Sitting in Cape on a drizzly fall evening, dreaming of a Tucumcari sunrise.
I’ve got tomorrow off in exchange for working yesterday, and I feel a creative outburst brewing. We’ll see what happens next.
We just got back Monday evening from a much-needed vacation, and I’ve been covering a murder trial all week, so I just got a hand free to start Photoshopping some images.
We left as soon as we finished up at the copy desk in the wee hours of the morning Aug. 10 and drove straight through to Tucumcari, because I hadn’t been out there in 20 months, hadn’t had a proper vacation in two years, and simply could not be bothered with such niceties as sleep until I got a lungful of high desert air.
We’d been on the road somewhere around 12 hours when we rolled through Erick, Okla., on Route 66 and passed a familiar rust-covered sign standing sentinel over a pasture near Texola:
At Vega, Texas, I insisted on stopping for a photo op with the mascot for Rooster’s Mexican restaurant. If you’re a fan of The Bloggess, you know why this was important.
As soon as we reached New Mexico, I insisted on stopping at Russell’s Travel Center in Endee so I could pick up one of their awesome green chile burritos before we went on to Tucumcari. Do I even have to tell you where we stayed?
Despite having been up for 38 hours — and on the road for a good 18 of them — I woke up at 6:30 the next morning, feeling more refreshed than I had at any point in the past two years. Once Ron got up, we loaded the car, grabbed breakfast at Kix on 66 (green chile breakfast burrito) and headed for Santa Rosa.
We visited the Rudolfo Anaya monument, where I sat under a tree, quietly playing Bob Dylan covers and singing to myself. We also wandered down the park trail, trying out the outdoor exercise equipment the city has put in since my last visit. (I was, of course, inspired to add “build outdoor gym in backyard” to my to-do list for my next creative outburst.) After Santa Rosa, we took the old alignment of 66 up to Santa Fe, making a short detour to Las Vegas, N.M., to see Allan Affeldt’s latest project — an old Harvey House called La Castaneda that he recently acquired and plans to restore. We spent some time poking around the interesting little shops downtown, which I highly recommend.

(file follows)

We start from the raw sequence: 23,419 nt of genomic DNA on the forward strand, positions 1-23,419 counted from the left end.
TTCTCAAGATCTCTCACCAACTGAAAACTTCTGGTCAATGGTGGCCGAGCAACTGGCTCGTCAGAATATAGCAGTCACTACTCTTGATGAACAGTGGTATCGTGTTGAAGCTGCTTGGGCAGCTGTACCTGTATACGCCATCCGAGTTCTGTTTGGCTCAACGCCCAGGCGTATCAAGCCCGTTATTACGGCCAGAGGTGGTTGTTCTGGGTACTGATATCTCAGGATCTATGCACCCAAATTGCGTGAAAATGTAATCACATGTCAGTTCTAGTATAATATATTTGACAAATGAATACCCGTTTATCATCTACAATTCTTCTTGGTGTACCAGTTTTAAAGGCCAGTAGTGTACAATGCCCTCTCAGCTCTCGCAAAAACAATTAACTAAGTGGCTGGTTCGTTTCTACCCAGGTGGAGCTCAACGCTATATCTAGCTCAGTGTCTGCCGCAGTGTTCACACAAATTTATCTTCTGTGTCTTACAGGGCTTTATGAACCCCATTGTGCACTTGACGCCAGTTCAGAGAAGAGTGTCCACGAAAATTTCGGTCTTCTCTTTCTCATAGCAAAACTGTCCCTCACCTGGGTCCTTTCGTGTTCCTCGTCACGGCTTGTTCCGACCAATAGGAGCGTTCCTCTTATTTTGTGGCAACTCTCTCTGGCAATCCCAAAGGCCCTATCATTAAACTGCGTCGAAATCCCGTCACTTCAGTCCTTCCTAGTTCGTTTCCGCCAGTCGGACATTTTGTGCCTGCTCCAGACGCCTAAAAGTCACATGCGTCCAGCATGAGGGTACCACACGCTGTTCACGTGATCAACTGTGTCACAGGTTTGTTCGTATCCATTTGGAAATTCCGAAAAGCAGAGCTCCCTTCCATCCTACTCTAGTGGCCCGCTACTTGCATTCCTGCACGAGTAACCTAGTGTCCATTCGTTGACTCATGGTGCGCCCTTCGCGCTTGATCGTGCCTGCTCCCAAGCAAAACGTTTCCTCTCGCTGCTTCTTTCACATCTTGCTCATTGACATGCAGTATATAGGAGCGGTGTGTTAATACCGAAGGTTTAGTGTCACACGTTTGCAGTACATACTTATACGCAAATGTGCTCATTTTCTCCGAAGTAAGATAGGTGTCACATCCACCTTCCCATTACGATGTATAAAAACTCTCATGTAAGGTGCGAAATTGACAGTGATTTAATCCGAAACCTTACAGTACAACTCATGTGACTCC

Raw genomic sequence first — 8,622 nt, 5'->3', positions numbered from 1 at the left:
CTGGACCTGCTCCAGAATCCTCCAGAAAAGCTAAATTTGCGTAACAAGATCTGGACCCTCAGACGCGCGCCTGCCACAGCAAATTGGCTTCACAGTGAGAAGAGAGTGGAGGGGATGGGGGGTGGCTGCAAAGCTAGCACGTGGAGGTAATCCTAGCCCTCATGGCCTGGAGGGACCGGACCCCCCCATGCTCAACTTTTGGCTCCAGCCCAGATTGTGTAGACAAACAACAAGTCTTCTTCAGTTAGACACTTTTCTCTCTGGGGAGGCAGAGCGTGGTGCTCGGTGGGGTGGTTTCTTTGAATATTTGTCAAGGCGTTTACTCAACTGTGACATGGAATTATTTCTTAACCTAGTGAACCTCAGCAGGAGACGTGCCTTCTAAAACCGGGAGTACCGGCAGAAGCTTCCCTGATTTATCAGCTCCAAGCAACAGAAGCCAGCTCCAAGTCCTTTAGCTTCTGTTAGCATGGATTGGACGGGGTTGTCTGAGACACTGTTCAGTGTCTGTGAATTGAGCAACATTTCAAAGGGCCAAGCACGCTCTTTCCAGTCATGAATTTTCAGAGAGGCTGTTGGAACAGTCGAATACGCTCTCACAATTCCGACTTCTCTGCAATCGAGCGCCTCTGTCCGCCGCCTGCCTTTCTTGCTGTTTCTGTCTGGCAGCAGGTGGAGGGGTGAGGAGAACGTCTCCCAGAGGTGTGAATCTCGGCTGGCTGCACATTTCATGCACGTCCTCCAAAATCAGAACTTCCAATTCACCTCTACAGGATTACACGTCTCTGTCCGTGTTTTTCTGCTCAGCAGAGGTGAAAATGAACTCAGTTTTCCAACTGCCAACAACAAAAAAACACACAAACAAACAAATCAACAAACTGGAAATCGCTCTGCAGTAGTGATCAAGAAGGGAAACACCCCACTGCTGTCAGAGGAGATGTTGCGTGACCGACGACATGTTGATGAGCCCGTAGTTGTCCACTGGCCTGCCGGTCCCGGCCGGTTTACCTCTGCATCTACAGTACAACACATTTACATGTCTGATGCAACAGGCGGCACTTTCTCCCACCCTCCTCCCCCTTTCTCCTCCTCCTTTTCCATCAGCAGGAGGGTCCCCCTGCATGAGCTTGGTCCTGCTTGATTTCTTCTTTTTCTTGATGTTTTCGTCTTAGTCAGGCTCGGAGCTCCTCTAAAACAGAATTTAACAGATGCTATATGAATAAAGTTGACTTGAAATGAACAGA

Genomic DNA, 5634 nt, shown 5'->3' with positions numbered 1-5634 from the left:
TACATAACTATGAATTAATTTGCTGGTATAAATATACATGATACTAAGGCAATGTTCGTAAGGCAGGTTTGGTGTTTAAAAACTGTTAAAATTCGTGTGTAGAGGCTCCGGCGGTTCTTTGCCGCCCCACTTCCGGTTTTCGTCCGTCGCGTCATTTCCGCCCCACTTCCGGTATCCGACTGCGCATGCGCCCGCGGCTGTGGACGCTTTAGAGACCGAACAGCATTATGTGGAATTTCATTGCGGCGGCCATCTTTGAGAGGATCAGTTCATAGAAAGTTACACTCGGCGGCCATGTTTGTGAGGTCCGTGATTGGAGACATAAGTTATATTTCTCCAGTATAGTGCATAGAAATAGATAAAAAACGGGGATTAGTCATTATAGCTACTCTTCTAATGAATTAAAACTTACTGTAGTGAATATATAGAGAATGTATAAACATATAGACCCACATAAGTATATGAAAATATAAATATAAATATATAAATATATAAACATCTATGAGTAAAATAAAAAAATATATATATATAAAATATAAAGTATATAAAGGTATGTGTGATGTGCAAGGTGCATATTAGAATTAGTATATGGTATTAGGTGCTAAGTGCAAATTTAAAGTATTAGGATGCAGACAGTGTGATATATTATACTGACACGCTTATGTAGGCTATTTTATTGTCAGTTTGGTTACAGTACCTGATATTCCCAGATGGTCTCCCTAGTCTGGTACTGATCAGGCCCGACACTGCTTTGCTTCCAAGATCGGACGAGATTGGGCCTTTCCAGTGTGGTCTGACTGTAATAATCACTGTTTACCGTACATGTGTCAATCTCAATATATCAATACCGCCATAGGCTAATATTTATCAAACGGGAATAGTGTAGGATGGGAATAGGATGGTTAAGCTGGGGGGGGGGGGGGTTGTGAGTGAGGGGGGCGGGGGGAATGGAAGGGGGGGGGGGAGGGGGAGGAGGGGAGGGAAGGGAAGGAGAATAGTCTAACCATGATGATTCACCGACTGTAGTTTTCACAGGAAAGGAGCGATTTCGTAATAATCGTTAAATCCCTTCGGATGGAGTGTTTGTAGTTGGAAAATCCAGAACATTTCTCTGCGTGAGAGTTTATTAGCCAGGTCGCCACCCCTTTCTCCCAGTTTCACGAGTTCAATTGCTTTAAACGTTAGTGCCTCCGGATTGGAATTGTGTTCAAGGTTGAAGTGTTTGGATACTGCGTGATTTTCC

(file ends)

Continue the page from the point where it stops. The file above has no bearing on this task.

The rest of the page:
We got an order of green chile cheese fries — which I’d been craving for two solid years — at El Parasol in Santa Fe before heading to Albuquerque, where I broke my green chile streak with a trip to the Dog House for a (red) chili dog. We stayed at the Monterey Non-Smokers’ Motel, which was comfortable as always, and grabbed green chile breakfast burritos at the Frontier Restaurant before heading out of town.
In Gallup, we went to Aurelia’s Diner, where I consumed what might be the greatest thing ever invented: a “green parfait,” which is a parfait glass full of mashed potatoes layered with green chile stew and topped with shredded cheddar. GLORY.
We’ll pick up this saga there tomorrow, assuming I can shake free to work up a few more photos. I’ve got tons of images from Amboy Crater to share.
Quick scene from the road. Ron took my picture looking competent with my guitar at the Rudolfo Anaya sculpture park on Route 66 in Santa Rosa, N.M., yesterday. The lighting was weird — hence the strange color — but I kind of like it. If you didn’t know better, you might almost be fooled into thinking I know what I’m doing. (You’d be wrong, but that’s why I’m posting a photo and not a video.)
If I ever get run over by a bus or come down with bubonic Ebola pox or something, go ahead and run this shot with my obit. It’s about the hippiest photo anybody has ever taken of me.